COMMENT

How the Nats aided the SACP

John Kane-Berman says the white govt's response to the communist threat is a lesson in how not to do it

Communists, Nationalists, and hallucinogens   

The previous government, as this column observed last week citing a remark by James Myburgh, was not "hallucinogenic" about communist penetration of the African National Congress (ANC).

Nor, contrary to what some people are saying, were liberals under any illusions, as Myburgh also noted. Although some liberals became fellow travellers, prominent liberals in the South African Institute of Race Relations, the Liberal Party, and the Progressive Party were especially alert to the machinations of the South African Communist Party (SACP). Many liberals suspected from the outset that the "Congress of the People" was controlled by communists. We at the Institute were well aware of the age-old communist technique of "entryism".

But where liberals and the then National Party (NP) government differed, fundamentally, was on how to deal with communism. The government might not have been hallucinogenic about communist influence, but its response was deluded. And it played into the hands of the SACP, despite warnings by liberals against this.

In the first place, the NP thought it could destroy communism by banning the then communist party in 1950. The party reincarnated itself underground. Secondly, the NP government thought it could destroy the ANC by banning it in 1960. The effect was to strengthen the argument that peaceful change was impossible. This suited the SACP's revolutionary agenda perfectly. Less than a decade after being slapped with its banning order, the ANC at its Morogoro conference had endorsed the SACP's plans for a National Democratic Revolution (NDR).

Back in South Africa, the NP sabotaged alternatives to the ANC/SACP/Umkhonto we Sizwe. In 1968 it forced the multiracial Liberal Party to dissolve itself, and the Progressive Party to expel its black members. Nearly ten years later it banned a dozen and a half black consciousness organisations, among them organisations worried about the influence of white communists in the ANC, just as some of the leaders of the Pan-Africanist Congress had been. That organisation, of course, had been banned in 1960.

Despite its arsenal of legislation supposedly designed to destroy communism, the NP and its security forces acted as recruiting sergeants for the ANC, the SACP, and Umkhonto. Most notoriously, they did this by gunning down protesting students in Soweto and elsewhere in 1976. The result, predicted at the time, was that many who fled the country wound up in the waiting arms - and military training camps - of the ANC, the SACP, and Umkhonto.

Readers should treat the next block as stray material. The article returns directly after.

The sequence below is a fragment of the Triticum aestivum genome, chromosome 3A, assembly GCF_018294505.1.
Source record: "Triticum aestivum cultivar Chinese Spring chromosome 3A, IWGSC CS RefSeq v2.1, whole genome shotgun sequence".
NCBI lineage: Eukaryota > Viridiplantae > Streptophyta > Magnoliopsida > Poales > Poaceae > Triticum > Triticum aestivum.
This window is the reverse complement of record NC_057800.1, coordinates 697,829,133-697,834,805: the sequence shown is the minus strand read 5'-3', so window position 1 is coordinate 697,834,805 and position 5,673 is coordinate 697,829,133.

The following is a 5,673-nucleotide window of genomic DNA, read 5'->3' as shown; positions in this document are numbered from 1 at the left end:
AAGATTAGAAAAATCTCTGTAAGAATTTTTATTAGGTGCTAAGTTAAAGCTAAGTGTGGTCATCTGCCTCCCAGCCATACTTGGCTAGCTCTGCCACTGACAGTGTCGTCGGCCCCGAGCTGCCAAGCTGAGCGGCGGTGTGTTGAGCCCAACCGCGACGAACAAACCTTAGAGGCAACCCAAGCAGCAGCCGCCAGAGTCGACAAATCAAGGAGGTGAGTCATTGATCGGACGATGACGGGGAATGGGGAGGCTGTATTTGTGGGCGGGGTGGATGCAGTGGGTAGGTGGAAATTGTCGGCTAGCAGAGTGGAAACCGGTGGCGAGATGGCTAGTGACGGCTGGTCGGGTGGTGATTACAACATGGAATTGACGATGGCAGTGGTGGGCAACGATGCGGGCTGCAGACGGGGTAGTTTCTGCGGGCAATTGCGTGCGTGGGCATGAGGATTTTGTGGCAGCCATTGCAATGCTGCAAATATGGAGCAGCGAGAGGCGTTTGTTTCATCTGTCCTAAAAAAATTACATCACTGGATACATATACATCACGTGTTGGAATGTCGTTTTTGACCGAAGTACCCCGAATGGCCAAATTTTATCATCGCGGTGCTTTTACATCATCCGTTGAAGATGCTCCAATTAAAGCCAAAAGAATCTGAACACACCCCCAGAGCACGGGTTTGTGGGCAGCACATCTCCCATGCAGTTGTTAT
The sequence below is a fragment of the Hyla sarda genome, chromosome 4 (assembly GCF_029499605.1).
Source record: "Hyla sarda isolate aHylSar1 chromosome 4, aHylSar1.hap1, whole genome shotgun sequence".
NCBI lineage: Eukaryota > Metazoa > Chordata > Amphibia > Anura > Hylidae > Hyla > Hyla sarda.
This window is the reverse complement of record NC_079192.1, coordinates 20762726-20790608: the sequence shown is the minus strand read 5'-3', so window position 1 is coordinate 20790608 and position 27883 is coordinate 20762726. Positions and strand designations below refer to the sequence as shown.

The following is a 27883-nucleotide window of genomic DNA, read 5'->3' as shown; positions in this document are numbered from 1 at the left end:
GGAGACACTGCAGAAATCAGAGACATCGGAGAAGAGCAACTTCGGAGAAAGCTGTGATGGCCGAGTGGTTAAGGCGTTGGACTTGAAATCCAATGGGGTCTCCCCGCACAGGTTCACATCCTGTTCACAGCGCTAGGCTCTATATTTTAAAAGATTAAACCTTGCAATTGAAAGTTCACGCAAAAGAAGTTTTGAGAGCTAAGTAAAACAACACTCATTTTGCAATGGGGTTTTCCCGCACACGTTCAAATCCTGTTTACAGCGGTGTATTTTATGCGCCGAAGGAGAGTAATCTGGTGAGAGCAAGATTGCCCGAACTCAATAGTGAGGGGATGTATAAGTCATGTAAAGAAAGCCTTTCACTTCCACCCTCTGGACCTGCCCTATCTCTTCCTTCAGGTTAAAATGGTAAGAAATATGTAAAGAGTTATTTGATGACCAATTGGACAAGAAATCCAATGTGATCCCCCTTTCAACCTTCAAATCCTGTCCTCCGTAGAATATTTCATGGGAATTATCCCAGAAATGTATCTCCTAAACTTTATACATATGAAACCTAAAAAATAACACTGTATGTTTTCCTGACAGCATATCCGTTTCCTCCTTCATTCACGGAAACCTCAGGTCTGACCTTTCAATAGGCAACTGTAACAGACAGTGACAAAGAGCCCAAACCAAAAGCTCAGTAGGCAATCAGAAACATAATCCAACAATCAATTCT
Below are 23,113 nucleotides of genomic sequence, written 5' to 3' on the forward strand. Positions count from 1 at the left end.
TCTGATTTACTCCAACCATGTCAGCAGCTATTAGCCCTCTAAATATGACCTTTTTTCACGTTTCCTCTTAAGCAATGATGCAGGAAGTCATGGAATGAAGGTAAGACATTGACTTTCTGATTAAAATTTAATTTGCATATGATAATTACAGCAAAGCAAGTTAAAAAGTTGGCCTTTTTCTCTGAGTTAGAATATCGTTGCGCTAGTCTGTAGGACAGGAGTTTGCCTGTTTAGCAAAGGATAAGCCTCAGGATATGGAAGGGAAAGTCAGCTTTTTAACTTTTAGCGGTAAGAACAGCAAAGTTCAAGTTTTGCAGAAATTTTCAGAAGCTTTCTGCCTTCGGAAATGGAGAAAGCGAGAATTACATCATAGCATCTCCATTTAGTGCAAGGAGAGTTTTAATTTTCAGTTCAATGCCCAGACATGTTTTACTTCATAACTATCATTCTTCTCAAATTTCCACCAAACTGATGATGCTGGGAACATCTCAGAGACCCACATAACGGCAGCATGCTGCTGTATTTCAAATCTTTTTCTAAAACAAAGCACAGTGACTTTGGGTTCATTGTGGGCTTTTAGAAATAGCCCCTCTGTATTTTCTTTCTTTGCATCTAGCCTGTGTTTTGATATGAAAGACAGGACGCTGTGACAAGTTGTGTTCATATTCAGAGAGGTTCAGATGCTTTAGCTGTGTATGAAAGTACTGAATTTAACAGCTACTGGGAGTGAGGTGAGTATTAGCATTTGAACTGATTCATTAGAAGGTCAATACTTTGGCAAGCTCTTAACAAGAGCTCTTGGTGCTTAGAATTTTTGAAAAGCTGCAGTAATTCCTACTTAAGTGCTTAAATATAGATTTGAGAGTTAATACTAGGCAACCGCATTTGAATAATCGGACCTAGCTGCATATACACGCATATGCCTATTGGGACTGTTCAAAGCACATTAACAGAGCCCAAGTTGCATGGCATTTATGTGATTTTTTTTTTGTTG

Nor did the ANC and the SACP waste away after having been driven into exile. They mobilised a global movement against apartheid, capturing some of the organs of the United Nations, along with newsrooms and foreign ministries in various capitals. The NP helped them there too with its torture and killing of political detainees, its forced removals, and all its other mindless brutalities. Each death, each bullet, each removal, was probably worth a few thousand dollars, kronor, marks, pounds, roubles, etc, in the coffers of the ANC/SACP/Umkhonto. So the NP not only recruited for its enemies, it helped them fund-raise as well.  

By the time FW de Klerk threw all this into reverse in 1990 – 40 years after the Suppression of Communism Act was passed – it was too late. In the meantime the NP had supplemented that futile piece of legislation with a whole lot more. It had also built up a huge arms industry, set up fancy security management systems, planted spies all over the show, bombed a few towns around the region, and whatnot. Now we have a government, parliament, and public service full of communists dedicated to driving the NDR and the "transformation" agenda reiterated by President Jacob Zuma in his speech last week.  

The NP government was right to fear communism. But how it dealt with that threat is a textbook case of what not to do. Just as we liberals warned them.

 *John Kane-Berman is a policy fellow at the IRR, a think-tank that promotes political and economic freedom. His memoirs, Between Two Fires: Holding the Liberal Centre in South African Politics, will be published by Jonathan Ball in March.